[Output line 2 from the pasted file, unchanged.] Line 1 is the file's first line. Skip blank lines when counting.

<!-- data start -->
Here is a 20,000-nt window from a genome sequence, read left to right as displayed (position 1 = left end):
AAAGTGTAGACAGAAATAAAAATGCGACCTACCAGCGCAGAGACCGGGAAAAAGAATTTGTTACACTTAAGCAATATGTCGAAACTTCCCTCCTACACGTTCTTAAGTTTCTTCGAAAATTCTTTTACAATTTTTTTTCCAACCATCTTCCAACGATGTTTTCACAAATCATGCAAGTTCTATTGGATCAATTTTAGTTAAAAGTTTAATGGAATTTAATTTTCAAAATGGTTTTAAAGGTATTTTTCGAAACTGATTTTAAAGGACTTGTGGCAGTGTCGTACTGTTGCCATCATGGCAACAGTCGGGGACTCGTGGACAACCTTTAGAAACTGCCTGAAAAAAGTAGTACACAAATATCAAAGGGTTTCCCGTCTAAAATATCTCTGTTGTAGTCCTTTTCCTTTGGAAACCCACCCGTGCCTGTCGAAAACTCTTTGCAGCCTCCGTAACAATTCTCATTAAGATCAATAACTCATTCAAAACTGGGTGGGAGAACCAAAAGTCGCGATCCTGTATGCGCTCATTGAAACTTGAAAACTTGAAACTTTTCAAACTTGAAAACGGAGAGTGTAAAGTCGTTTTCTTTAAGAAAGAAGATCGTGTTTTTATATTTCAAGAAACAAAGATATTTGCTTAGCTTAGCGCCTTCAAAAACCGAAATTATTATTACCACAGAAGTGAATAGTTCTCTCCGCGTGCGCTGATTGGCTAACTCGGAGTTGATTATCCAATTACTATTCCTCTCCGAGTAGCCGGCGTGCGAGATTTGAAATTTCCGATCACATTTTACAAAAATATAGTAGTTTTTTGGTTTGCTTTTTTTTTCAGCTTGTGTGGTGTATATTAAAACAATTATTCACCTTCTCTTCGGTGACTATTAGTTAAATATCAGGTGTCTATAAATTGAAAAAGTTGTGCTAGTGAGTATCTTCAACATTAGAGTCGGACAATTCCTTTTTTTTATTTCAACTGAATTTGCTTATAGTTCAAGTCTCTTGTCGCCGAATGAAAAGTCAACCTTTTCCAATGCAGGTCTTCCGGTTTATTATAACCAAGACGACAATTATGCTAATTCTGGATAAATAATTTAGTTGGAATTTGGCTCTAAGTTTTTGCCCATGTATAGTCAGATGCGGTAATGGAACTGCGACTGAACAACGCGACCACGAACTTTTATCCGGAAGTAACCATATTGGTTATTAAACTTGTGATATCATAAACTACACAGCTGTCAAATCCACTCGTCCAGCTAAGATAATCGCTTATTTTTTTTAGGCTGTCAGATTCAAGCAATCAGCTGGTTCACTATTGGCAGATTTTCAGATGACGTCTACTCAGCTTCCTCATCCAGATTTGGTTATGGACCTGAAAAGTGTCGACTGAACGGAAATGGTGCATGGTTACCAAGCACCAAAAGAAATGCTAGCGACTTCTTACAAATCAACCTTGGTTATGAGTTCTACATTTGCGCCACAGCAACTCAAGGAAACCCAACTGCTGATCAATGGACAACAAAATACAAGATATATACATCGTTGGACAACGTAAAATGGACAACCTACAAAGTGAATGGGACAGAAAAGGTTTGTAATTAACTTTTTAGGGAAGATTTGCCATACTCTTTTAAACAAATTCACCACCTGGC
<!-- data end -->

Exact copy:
AAAGTGTAGACAGAAATAAAAATGCGACCTACCAGCGCAGAGACCGGGAAAAAGAATTTGTTACACTTAAGCAATATGTCGAAACTTCCCTCCTACACGTTCTTAAGTTTCTTCGAAAATTCTTTTACAATTTTTTTTCCAACCATCTTCCAACGATGTTTTCACAAATCATGCAAGTTCTATTGGATCAATTTTAGTTAAAAGTTTAATGGAATTTAATTTTCAAAATGGTTTTAAAGGTATTTTTCGAAACTGATTTTAAAGGACTTGTGGCAGTGTCGTACTGTTGCCATCATGGCAACAGTCGGGGACTCGTGGACAACCTTTAGAAACTGCCTGAAAAAAGTAGTACACAAATATCAAAGGGTTTCCCGTCTAAAATATCTCTGTTGTAGTCCTTTTCCTTTGGAAACCCACCCGTGCCTGTCGAAAACTCTTTGCAGCCTCCGTAACAATTCTCATTAAGATCAATAACTCATTCAAAACTGGGTGGGAGAACCAAAAGTCGCGATCCTGTATGCGCTCATTGAAACTTGAAAACTTGAAACTTTTCAAACTTGAAAACGGAGAGTGTAAAGTCGTTTTCTTTAAGAAAGAAGATCGTGTTTTTATATTTCAAGAAACAAAGATATTTGCTTAGCTTAGCGCCTTCAAAAACCGAAATTATTATTACCACAGAAGTGAATAGTTCTCTCCGCGTGCGCTGATTGGCTAACTCGGAGTTGATTATCCAATTACTATTCCTCTCCGAGTAGCCGGCGTGCGAGATTTGAAATTTCCGATCACATTTTACAAAAATATAGTAGTTTTTTGGTTTGCTTTTTTTTTCAGCTTGTGTGGTGTATATTAAAACAATTATTCACCTTCTCTTCGGTGACTATTAGTTAAATATCAGGTGTCTATAAATTGAAAAAGTTGTGCTAGTGAGTATCTTCAACATTAGAGTCGGACAATTCCTTTTTTTTATTTCAACTGAATTTGCTTATAGTTCAAGTCTCTTGTCGCCGAATGAAAAGTCAACCTTTTCCAATGCAGGTCTTCCGGTTTATTATAACCAAGACGACAATTATGCTAATTCTGGATAAATAATTTAGTTGGAATTTGGCTCTAAGTTTTTGCCCATGTATAGTCAGATGCGGTAATGGAACTGCGACTGAACAACGCGACCACGAACTTTTATCCGGAAGTAACCATATTGGTTATTAAACTTGTGATATCATAAACTACACAGCTGTCAAATCCACTCGTCCAGCTAAGATAATCGCTTATTTTTTTTAGGCTGTCAGATTCAAGCAATCAGCTGGTTCACTATTGGCAGATTTTCAGATGACGTCTACTCAGCTTCCTCATCCAGATTTGGTTATGGACCTGAAAAGTGTCGACTGAACGGAAATGGTGCATGGTTACCAAGCACCAAAAGAAATGCTAGCGACTTCTTACAAATCAACCTTGGTTATGAGTTCTACATTTGCGCCACAGCAACTCAAGGAAACCCAACTGCTGATCAATGGACAACAAAATACAAGATATATACATCGTTGGACAACGTAAAATGGACAACCTACAAAGTGAATGGGACAGAAAAGGTTTGTAATTAACTTTTTAGGGAAGATTTGCCATACTCTTTTAAACAAATTCACCACCTGGC